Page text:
Jonathan Trott – Is He Really a Fake?
Posted on March 18, 2014
When I go out to bat when I am playing cricket, something strange happens to me.
I can hear my own footsteps and literally feel the adrenalin going through my veins as my inner demons begin attacking my confidence from all directions.
As I take my position at the crease, it is as though the world has stopped to watch me fail; even the birds seem to stop singing.
As the bowler runs in, I am almost shaking with fear, not a fear of getting hurt but fear of an abrupt and humiliating end to something I have given up my day for. It’s horrible.
On the rare occasions I hang around, generally because of crap bowling or a series of flukes, the demons slowly drift away, my confidence increases and the ball appears to grow from the size of a garden pea to something more akin to one used for cricket.
Then, as I painfully edge into double figures, I become confident enough to attempt something beyond my ability and foolishly get myself out, before taking a long walk back to the pavilion, a journey that is interspersed with volleys of industrial language aimed at my own ineptitude.
I never experience those levels of stress in any other situation in my life, the feeling of getting out early or indeed, off the first ball, is so hideous, it almost induces vomit.
There are cricketers at every level of the game who experience the same trauma and it really does make you wonder why we bother; I do it out of lust, a desire to one day feel like I am on top of the situation and dictating the course of game.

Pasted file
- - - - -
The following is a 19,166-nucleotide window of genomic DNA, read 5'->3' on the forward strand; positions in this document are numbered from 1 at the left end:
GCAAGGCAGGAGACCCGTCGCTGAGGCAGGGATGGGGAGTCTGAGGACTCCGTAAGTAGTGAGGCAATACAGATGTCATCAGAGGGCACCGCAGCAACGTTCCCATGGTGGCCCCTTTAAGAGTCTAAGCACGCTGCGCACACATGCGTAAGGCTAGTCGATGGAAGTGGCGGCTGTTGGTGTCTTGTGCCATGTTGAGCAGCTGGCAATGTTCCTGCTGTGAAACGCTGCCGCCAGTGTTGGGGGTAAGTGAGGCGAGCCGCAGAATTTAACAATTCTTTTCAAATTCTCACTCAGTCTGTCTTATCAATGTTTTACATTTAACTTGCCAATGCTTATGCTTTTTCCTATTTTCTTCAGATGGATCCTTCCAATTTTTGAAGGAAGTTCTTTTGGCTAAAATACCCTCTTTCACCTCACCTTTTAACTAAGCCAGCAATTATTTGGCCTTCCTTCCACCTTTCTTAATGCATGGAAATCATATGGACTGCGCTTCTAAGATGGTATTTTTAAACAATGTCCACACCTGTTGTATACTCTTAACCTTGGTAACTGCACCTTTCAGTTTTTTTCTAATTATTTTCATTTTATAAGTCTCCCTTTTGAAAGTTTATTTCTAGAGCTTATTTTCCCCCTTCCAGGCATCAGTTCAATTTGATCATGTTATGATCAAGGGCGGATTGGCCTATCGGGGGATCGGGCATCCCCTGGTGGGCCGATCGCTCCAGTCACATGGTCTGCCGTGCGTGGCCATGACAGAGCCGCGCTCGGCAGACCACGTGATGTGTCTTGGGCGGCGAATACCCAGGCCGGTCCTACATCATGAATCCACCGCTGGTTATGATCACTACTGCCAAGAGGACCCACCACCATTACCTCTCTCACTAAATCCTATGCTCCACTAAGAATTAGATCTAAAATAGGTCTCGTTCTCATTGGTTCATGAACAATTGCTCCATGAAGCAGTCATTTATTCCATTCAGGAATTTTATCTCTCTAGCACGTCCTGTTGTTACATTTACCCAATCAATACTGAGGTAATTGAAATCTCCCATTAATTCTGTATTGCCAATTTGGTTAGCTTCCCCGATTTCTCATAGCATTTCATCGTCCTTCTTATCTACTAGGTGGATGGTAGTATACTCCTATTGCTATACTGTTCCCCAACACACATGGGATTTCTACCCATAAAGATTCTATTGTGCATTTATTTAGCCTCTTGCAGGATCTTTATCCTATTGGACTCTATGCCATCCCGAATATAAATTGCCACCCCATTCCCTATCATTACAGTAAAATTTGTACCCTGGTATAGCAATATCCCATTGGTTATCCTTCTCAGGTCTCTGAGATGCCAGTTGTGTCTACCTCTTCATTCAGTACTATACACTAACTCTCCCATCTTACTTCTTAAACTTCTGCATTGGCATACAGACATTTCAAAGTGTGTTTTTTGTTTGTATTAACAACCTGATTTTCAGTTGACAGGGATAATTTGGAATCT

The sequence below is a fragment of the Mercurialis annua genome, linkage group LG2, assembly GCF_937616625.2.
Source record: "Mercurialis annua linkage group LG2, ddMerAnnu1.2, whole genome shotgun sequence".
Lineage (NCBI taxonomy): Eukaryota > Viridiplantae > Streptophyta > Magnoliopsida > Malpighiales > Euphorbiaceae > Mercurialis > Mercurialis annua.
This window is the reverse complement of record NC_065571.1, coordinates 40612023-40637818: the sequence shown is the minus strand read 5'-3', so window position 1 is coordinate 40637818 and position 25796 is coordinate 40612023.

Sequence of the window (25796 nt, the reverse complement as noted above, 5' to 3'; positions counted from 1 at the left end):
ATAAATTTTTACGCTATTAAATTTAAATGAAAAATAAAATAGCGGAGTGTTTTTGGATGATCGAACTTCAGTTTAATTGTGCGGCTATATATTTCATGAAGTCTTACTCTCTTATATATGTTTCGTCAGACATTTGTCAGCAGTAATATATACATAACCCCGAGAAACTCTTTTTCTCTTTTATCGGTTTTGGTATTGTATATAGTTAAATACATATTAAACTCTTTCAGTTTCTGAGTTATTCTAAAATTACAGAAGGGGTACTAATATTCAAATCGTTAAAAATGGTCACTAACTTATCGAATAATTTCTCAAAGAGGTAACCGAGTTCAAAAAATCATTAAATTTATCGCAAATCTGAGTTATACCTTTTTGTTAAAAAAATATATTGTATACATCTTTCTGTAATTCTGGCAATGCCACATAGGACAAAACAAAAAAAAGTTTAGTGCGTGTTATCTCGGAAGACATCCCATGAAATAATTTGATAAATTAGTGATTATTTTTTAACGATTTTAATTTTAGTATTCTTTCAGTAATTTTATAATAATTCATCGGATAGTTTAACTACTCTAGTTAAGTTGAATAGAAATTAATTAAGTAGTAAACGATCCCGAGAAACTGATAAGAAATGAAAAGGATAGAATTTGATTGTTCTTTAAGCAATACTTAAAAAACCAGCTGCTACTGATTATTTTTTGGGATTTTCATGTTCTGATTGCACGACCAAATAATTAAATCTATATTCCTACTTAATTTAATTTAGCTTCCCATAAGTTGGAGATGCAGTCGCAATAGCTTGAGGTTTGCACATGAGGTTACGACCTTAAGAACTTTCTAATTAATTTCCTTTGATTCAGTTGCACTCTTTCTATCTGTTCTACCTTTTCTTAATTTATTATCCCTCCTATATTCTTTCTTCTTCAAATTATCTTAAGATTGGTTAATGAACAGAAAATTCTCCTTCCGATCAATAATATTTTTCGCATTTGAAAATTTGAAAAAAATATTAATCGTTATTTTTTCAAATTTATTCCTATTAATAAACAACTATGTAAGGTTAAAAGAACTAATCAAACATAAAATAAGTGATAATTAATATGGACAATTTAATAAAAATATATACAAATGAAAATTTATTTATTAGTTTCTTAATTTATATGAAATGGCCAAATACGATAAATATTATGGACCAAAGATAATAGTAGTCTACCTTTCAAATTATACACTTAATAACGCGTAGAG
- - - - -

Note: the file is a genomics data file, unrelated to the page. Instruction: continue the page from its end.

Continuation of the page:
So I guess that is stress that I feel, in fact I know it is stress, the same stress an international batsman feels when Mitchell Johnson is steaming in, short pitching grenades at his head.
However, in my opinion, it is not a mental illness (not yet anyway) it is part of being a cricketer; adrenalin and stress are as much a part of the game as a leather ball and willow bat.
It is an ongoing battle of mental strength and that’s why it is addictive.
What no-one knows is whether the pressure cooker of cricket can become the seed that leads to the type of debilitating mental illness that ravaged the mind of Marcus Trescothick.
Jonathan Trott left England’s tour of Australia after a humiliating experience in the battering dished out by Australia and we were led to believe that it was an illness similar to Trescothick’s.
However, it is now alleged, that in fact, he is nothing but a mere coward in the toughest of arenas of all and the ‘Stress related illness’ was just an excuse to get away from it all.
Johnathan Trott: Accused of feigning mental illness
It’s only my opinion but I think it is so difficult to know the mind of an individual. If I felt like I do as arrive at the crease, all the time, I would, without question, be a very sick man.
That is not a joke. If that fight/flight adrenalin surge and feeling of panic stricken isolation was something I had to deal with in day to day life, I would descend into madness.
If you have, or you have known anyone who has suffered stress related anxiety and depression, all the symptoms are those that I suffer when a wicket falls and it is my turn to bat.
Until we find out whether in certain individuals that the stress in a game of cricket can lead to a debilitating mental illness, we are better off not judging players like Trott, especially when we are not really sure of their state of mind.
Fortunately for me, my demons pass once I have changed and tasted my first sip of beer with my team mates and we are all laughing about the mishaps and the ups and downs of the day.
However, I often wonder how I would cope if I did it day in day out and my livelihood depended on it.
Would I learn to cope, or would a temporary stress related situation become permanent?
I will never know.